Still in the area of Old Rome and the Colosseum is the Pantheon, Rome’s best-preserved historic building. The original building dated back to 127BC, but after the great fire in 80AD, it was rebuilt by the second Emperor Hadrian. The spectacular dome is wider than St Peter’s Basilica, and its height is identical to its diameter, making it the largest diameter dome to be built, until the introduction of reinforced concrete. Outside, in the piazza’s and narrow streets there are some excellent places to stop for something to eat and drink, check out Da Fortunato Al Pantheon.
The most photographed fountain in the city, the Trevi Fountain, attracts thousands of tourists every day. Built in 1762 to replace a previous fountain, the Trevi was designed as part of a competition and features Neptune riding in a chariot, with Plenty, Health, and the Four Seasons around him. A rather cheesy, but a definite ‘must do’, is to take a coin in your right hand, put your back to the fountain, and toss the coin over your left shoulder. You can then make two wishes; the first can be anything you desire, the second is to return to the city one day. You might like to plan your visit here later in the day when the tourist buses have left, but whatever time of the day you visit, make sure you buy a fantastic gelato from one of the nearby shops.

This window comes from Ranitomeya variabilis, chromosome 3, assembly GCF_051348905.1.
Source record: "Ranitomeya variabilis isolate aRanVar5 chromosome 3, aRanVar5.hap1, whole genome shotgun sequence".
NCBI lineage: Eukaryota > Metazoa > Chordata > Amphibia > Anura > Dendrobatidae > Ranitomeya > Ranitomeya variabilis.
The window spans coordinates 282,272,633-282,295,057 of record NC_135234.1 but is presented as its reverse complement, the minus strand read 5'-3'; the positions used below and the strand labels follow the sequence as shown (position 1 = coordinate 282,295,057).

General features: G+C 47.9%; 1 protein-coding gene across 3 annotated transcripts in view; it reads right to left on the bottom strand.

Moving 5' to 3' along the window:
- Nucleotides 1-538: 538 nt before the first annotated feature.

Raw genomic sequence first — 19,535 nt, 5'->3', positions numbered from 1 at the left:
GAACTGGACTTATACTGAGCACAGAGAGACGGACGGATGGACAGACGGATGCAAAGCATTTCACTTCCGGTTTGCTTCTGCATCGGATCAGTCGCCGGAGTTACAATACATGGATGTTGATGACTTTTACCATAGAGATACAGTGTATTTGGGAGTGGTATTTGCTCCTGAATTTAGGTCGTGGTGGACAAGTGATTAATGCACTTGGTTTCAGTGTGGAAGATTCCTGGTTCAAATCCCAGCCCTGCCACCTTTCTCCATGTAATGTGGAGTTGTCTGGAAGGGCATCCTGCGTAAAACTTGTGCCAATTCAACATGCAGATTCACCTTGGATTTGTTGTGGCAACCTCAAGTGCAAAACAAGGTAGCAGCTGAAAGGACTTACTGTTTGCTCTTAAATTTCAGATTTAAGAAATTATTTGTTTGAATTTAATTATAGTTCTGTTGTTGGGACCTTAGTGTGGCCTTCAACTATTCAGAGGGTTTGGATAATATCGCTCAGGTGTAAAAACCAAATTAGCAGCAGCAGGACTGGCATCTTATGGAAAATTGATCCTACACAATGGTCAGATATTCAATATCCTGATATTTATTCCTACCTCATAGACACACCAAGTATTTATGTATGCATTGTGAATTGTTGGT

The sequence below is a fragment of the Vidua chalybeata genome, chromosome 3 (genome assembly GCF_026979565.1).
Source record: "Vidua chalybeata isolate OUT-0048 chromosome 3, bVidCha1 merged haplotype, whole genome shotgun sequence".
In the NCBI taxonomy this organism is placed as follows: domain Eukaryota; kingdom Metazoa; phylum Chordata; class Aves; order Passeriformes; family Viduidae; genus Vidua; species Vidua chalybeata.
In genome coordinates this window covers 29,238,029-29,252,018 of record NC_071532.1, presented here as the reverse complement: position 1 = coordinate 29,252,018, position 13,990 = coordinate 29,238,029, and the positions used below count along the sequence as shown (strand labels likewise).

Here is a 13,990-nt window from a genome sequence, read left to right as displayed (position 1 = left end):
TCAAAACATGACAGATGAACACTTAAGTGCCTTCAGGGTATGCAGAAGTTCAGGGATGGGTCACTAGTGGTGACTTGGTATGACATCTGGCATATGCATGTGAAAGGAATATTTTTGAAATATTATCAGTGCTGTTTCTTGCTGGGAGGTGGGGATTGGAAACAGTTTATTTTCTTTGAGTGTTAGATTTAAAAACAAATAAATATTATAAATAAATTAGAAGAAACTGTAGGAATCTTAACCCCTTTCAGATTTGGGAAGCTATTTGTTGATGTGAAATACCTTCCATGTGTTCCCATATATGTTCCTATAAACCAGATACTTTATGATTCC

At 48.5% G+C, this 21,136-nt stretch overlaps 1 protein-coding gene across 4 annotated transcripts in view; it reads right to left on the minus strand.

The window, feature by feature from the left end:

Piazza Campo Dei Fiori is an attractive and lively square, surrounded by bookshops, the famous market, and some terrific places to eat and drink. In Roman times, the area was used for grazing cattle, as well as an execution site; don’t miss Il Forno, a bakery selling some of the best pizzas in the city. Another great place for people watching, and one of the most popular meeting places in Rome is the Spanish Steps, designed in the 1720’s, it also has the added benefit of having an incredible view from the top.
A strange but extremely interesting sight is the Cripta dei Cappuccini or Capuchin Crypt. With just six rooms, it won’t take long to explore the crypt’s interior which is packed with the remains of over 4,000 Capuchin monks, and the rooms feature complete skeletons.